She had one leg shorter than the other. Not in such a glaringly obvious way that one would immediately notice, but you could tell if you studied her walk or she pointed it out to you, like she did to me when I was little.
I couldn’t fully understand the story as a child, but my mother had contracted Polio when she was around three years old, and almost died. I remember that part because she had two names. Mildred was the name she was given at birth, and Goldie was the name she was re-named after she had recovered, as is customary in the case of near death experiences in the Jewish religion.
By the time I was born, the Polio vaccine had been developed and was administered widely to children in the United States. Polio was nearly eradicated in this country by then, and so the story of my mother’s near death from Polio became to me a long-ago folk tale from her childhood.
Sadly, that has not been the case for the rest of the world. Sure the numbers have dropped 99.9% since 1988 when there were 350,000 known cases around the world, to the 37 reported cases in 2016. Still, the fact is, that as long as Polio remains in even one child, children the world over are at risk of contracting the disease. The victims of the highly infectious Poliomyelitis virus that attacks the nervous system are usually children younger than five years old.
In 2017 Polio still exists in three countries, Pakistan, Afghanistan, and Nigeria. Only 12 cases of wild polio virus have been reported so far this year according to polioeradication.org. Nigeria was nearly declared Polio free in 2015 before conflicts in Northern Nigeria prevented routine vaccinations and new cases emerged once again. As recently as 2013 India was removed from the list of Polio-endemic countries by the World Health Organization. It was a major accomplishment for India, a country that was once the epicenter of the disease, and predicted to be the last country to eradicate Polio from its population. It also showed what is possible when the will and resources are dedicated toward a specific goal.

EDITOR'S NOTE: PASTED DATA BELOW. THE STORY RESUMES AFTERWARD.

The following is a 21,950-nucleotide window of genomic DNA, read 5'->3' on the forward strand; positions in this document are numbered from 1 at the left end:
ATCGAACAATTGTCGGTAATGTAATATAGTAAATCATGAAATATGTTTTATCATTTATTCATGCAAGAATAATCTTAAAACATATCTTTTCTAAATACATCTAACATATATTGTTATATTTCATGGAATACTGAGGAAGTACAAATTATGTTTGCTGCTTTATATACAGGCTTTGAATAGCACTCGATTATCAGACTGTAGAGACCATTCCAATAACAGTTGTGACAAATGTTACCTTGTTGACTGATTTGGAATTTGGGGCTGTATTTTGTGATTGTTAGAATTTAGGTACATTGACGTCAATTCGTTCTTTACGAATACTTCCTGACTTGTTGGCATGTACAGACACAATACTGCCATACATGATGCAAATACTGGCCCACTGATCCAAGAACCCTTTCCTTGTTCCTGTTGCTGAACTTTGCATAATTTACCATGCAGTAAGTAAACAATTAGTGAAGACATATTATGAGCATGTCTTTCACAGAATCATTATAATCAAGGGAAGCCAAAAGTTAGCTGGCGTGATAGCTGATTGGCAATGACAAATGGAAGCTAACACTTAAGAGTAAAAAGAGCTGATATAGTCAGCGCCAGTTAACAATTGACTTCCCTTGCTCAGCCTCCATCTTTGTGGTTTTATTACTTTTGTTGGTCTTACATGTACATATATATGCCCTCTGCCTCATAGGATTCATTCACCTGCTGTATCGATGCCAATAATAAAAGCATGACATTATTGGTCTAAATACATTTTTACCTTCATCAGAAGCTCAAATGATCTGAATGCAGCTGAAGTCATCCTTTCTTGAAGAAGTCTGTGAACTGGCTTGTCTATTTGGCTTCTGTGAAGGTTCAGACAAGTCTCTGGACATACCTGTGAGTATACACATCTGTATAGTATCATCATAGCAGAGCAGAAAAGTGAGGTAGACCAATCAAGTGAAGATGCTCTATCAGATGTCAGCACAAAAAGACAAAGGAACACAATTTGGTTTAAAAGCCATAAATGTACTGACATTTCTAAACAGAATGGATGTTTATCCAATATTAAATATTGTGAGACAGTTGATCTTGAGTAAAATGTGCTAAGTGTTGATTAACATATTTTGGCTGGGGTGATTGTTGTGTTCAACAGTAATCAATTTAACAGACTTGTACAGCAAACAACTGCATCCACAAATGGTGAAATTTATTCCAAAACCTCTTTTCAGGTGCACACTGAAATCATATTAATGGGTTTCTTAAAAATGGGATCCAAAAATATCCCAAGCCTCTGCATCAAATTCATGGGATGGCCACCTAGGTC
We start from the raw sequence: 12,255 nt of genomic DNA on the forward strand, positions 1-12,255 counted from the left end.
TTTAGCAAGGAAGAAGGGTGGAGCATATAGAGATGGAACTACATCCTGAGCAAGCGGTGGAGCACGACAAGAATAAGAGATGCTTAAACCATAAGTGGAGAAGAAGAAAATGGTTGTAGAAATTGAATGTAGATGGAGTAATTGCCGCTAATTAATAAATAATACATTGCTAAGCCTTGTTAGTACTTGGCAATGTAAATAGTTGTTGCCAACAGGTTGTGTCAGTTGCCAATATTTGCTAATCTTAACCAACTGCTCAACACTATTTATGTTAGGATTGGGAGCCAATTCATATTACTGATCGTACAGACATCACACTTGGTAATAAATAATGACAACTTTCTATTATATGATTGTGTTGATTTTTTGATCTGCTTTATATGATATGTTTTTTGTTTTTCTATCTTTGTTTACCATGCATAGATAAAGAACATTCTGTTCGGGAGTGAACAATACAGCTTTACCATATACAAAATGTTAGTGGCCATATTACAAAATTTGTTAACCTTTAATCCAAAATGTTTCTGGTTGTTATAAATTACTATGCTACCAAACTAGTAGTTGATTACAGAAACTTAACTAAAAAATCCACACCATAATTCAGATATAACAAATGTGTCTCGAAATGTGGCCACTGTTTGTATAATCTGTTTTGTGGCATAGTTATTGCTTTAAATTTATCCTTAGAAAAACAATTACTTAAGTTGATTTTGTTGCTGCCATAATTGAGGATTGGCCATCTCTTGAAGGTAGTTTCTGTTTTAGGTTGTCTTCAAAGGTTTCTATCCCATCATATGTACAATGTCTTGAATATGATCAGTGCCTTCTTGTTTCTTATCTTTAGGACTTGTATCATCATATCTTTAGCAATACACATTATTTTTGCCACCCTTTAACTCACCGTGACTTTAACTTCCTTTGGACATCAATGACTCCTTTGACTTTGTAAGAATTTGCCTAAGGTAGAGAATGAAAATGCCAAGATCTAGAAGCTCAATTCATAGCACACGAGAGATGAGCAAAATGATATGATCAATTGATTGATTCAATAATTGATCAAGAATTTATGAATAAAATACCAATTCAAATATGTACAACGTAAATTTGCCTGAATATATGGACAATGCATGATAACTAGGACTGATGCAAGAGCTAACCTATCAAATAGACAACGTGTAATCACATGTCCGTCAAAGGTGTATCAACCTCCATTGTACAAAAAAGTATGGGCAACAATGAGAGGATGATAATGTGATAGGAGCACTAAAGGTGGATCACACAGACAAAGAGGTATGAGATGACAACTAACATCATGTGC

India did not do it alone; the success of this global effort was due to the combined support of the Indian government, the World Health Organization, Unicef, the Gates Foundation, and Rotary International. The same organizations who continue to work in partnership with with the U.N. Foundations Shot@Life campaign and GAVI towards total global Polio eradication. As long as the virus still exists in any country, it can rapidly spread and devastate new populations. A simple vaccine can prevent it from doing so.
As a mother I empathetically understand what my grandmother must have gone through when my mother was sick as a child. I can now comprehend how lucky she was to fully recover, albeit one leg shorter than the other, and to live into her seventies. I also can not bear to imagine any mother losing a child to an easily preventable disease.
Shot@Life educates, connects and empowers Americans to champion vaccines as one of the most cost-effective ways to save the lives of children in developing countries. A national call to action for this global cause, the campaign rallies the American public, members of Congress, and civil society partners around the fact that together, we can save a child’s life every 20 seconds by expanding access to vaccines. –www.shotatlife.org
Women are bonded across nations, cultures and seas by our shared journey of motherhood, and the universal fierce love we all feel for our children. Here in the USA we tend to take for granted the life saving vaccines that we have access to. It is unlikely in this country that our children will die from Rotavirus, the measles, or contract polio, all because most of us vaccinate to keep our children safe. The Measles outbreak in California sparked by international travelers at Disney theme parks served as a great wake up call as to how diseases can travel. The majority of the contracted cases were in unvaccinated patients. Polio is another highly contagious virus that is only one plane ride away from unvaccinated victims. We are close to eradicating Polio, but it can only happen with persistent global health infrastructure, distribution, and funding. Today on World Polio Day I called my representatives to ask them to continue to support funding towards polio eradication and global vaccines, the best investments we can make in global health. In the 2017 Bill and Melinda Gates Foundation Annual Report Bill Gates predicts that if stability can be sustained in conflict zones, humanity could see the last cases of Polio in the year 2017. That is the goal this World Polio Day 2017.
Have you known anyone effected by Polio? Will you join us to help wipe it out and give all children around the world a Shot@Life?
If you would like to become an advocate for Shot@Life, you can learn more here.
A version of this was previously published on World Moms Network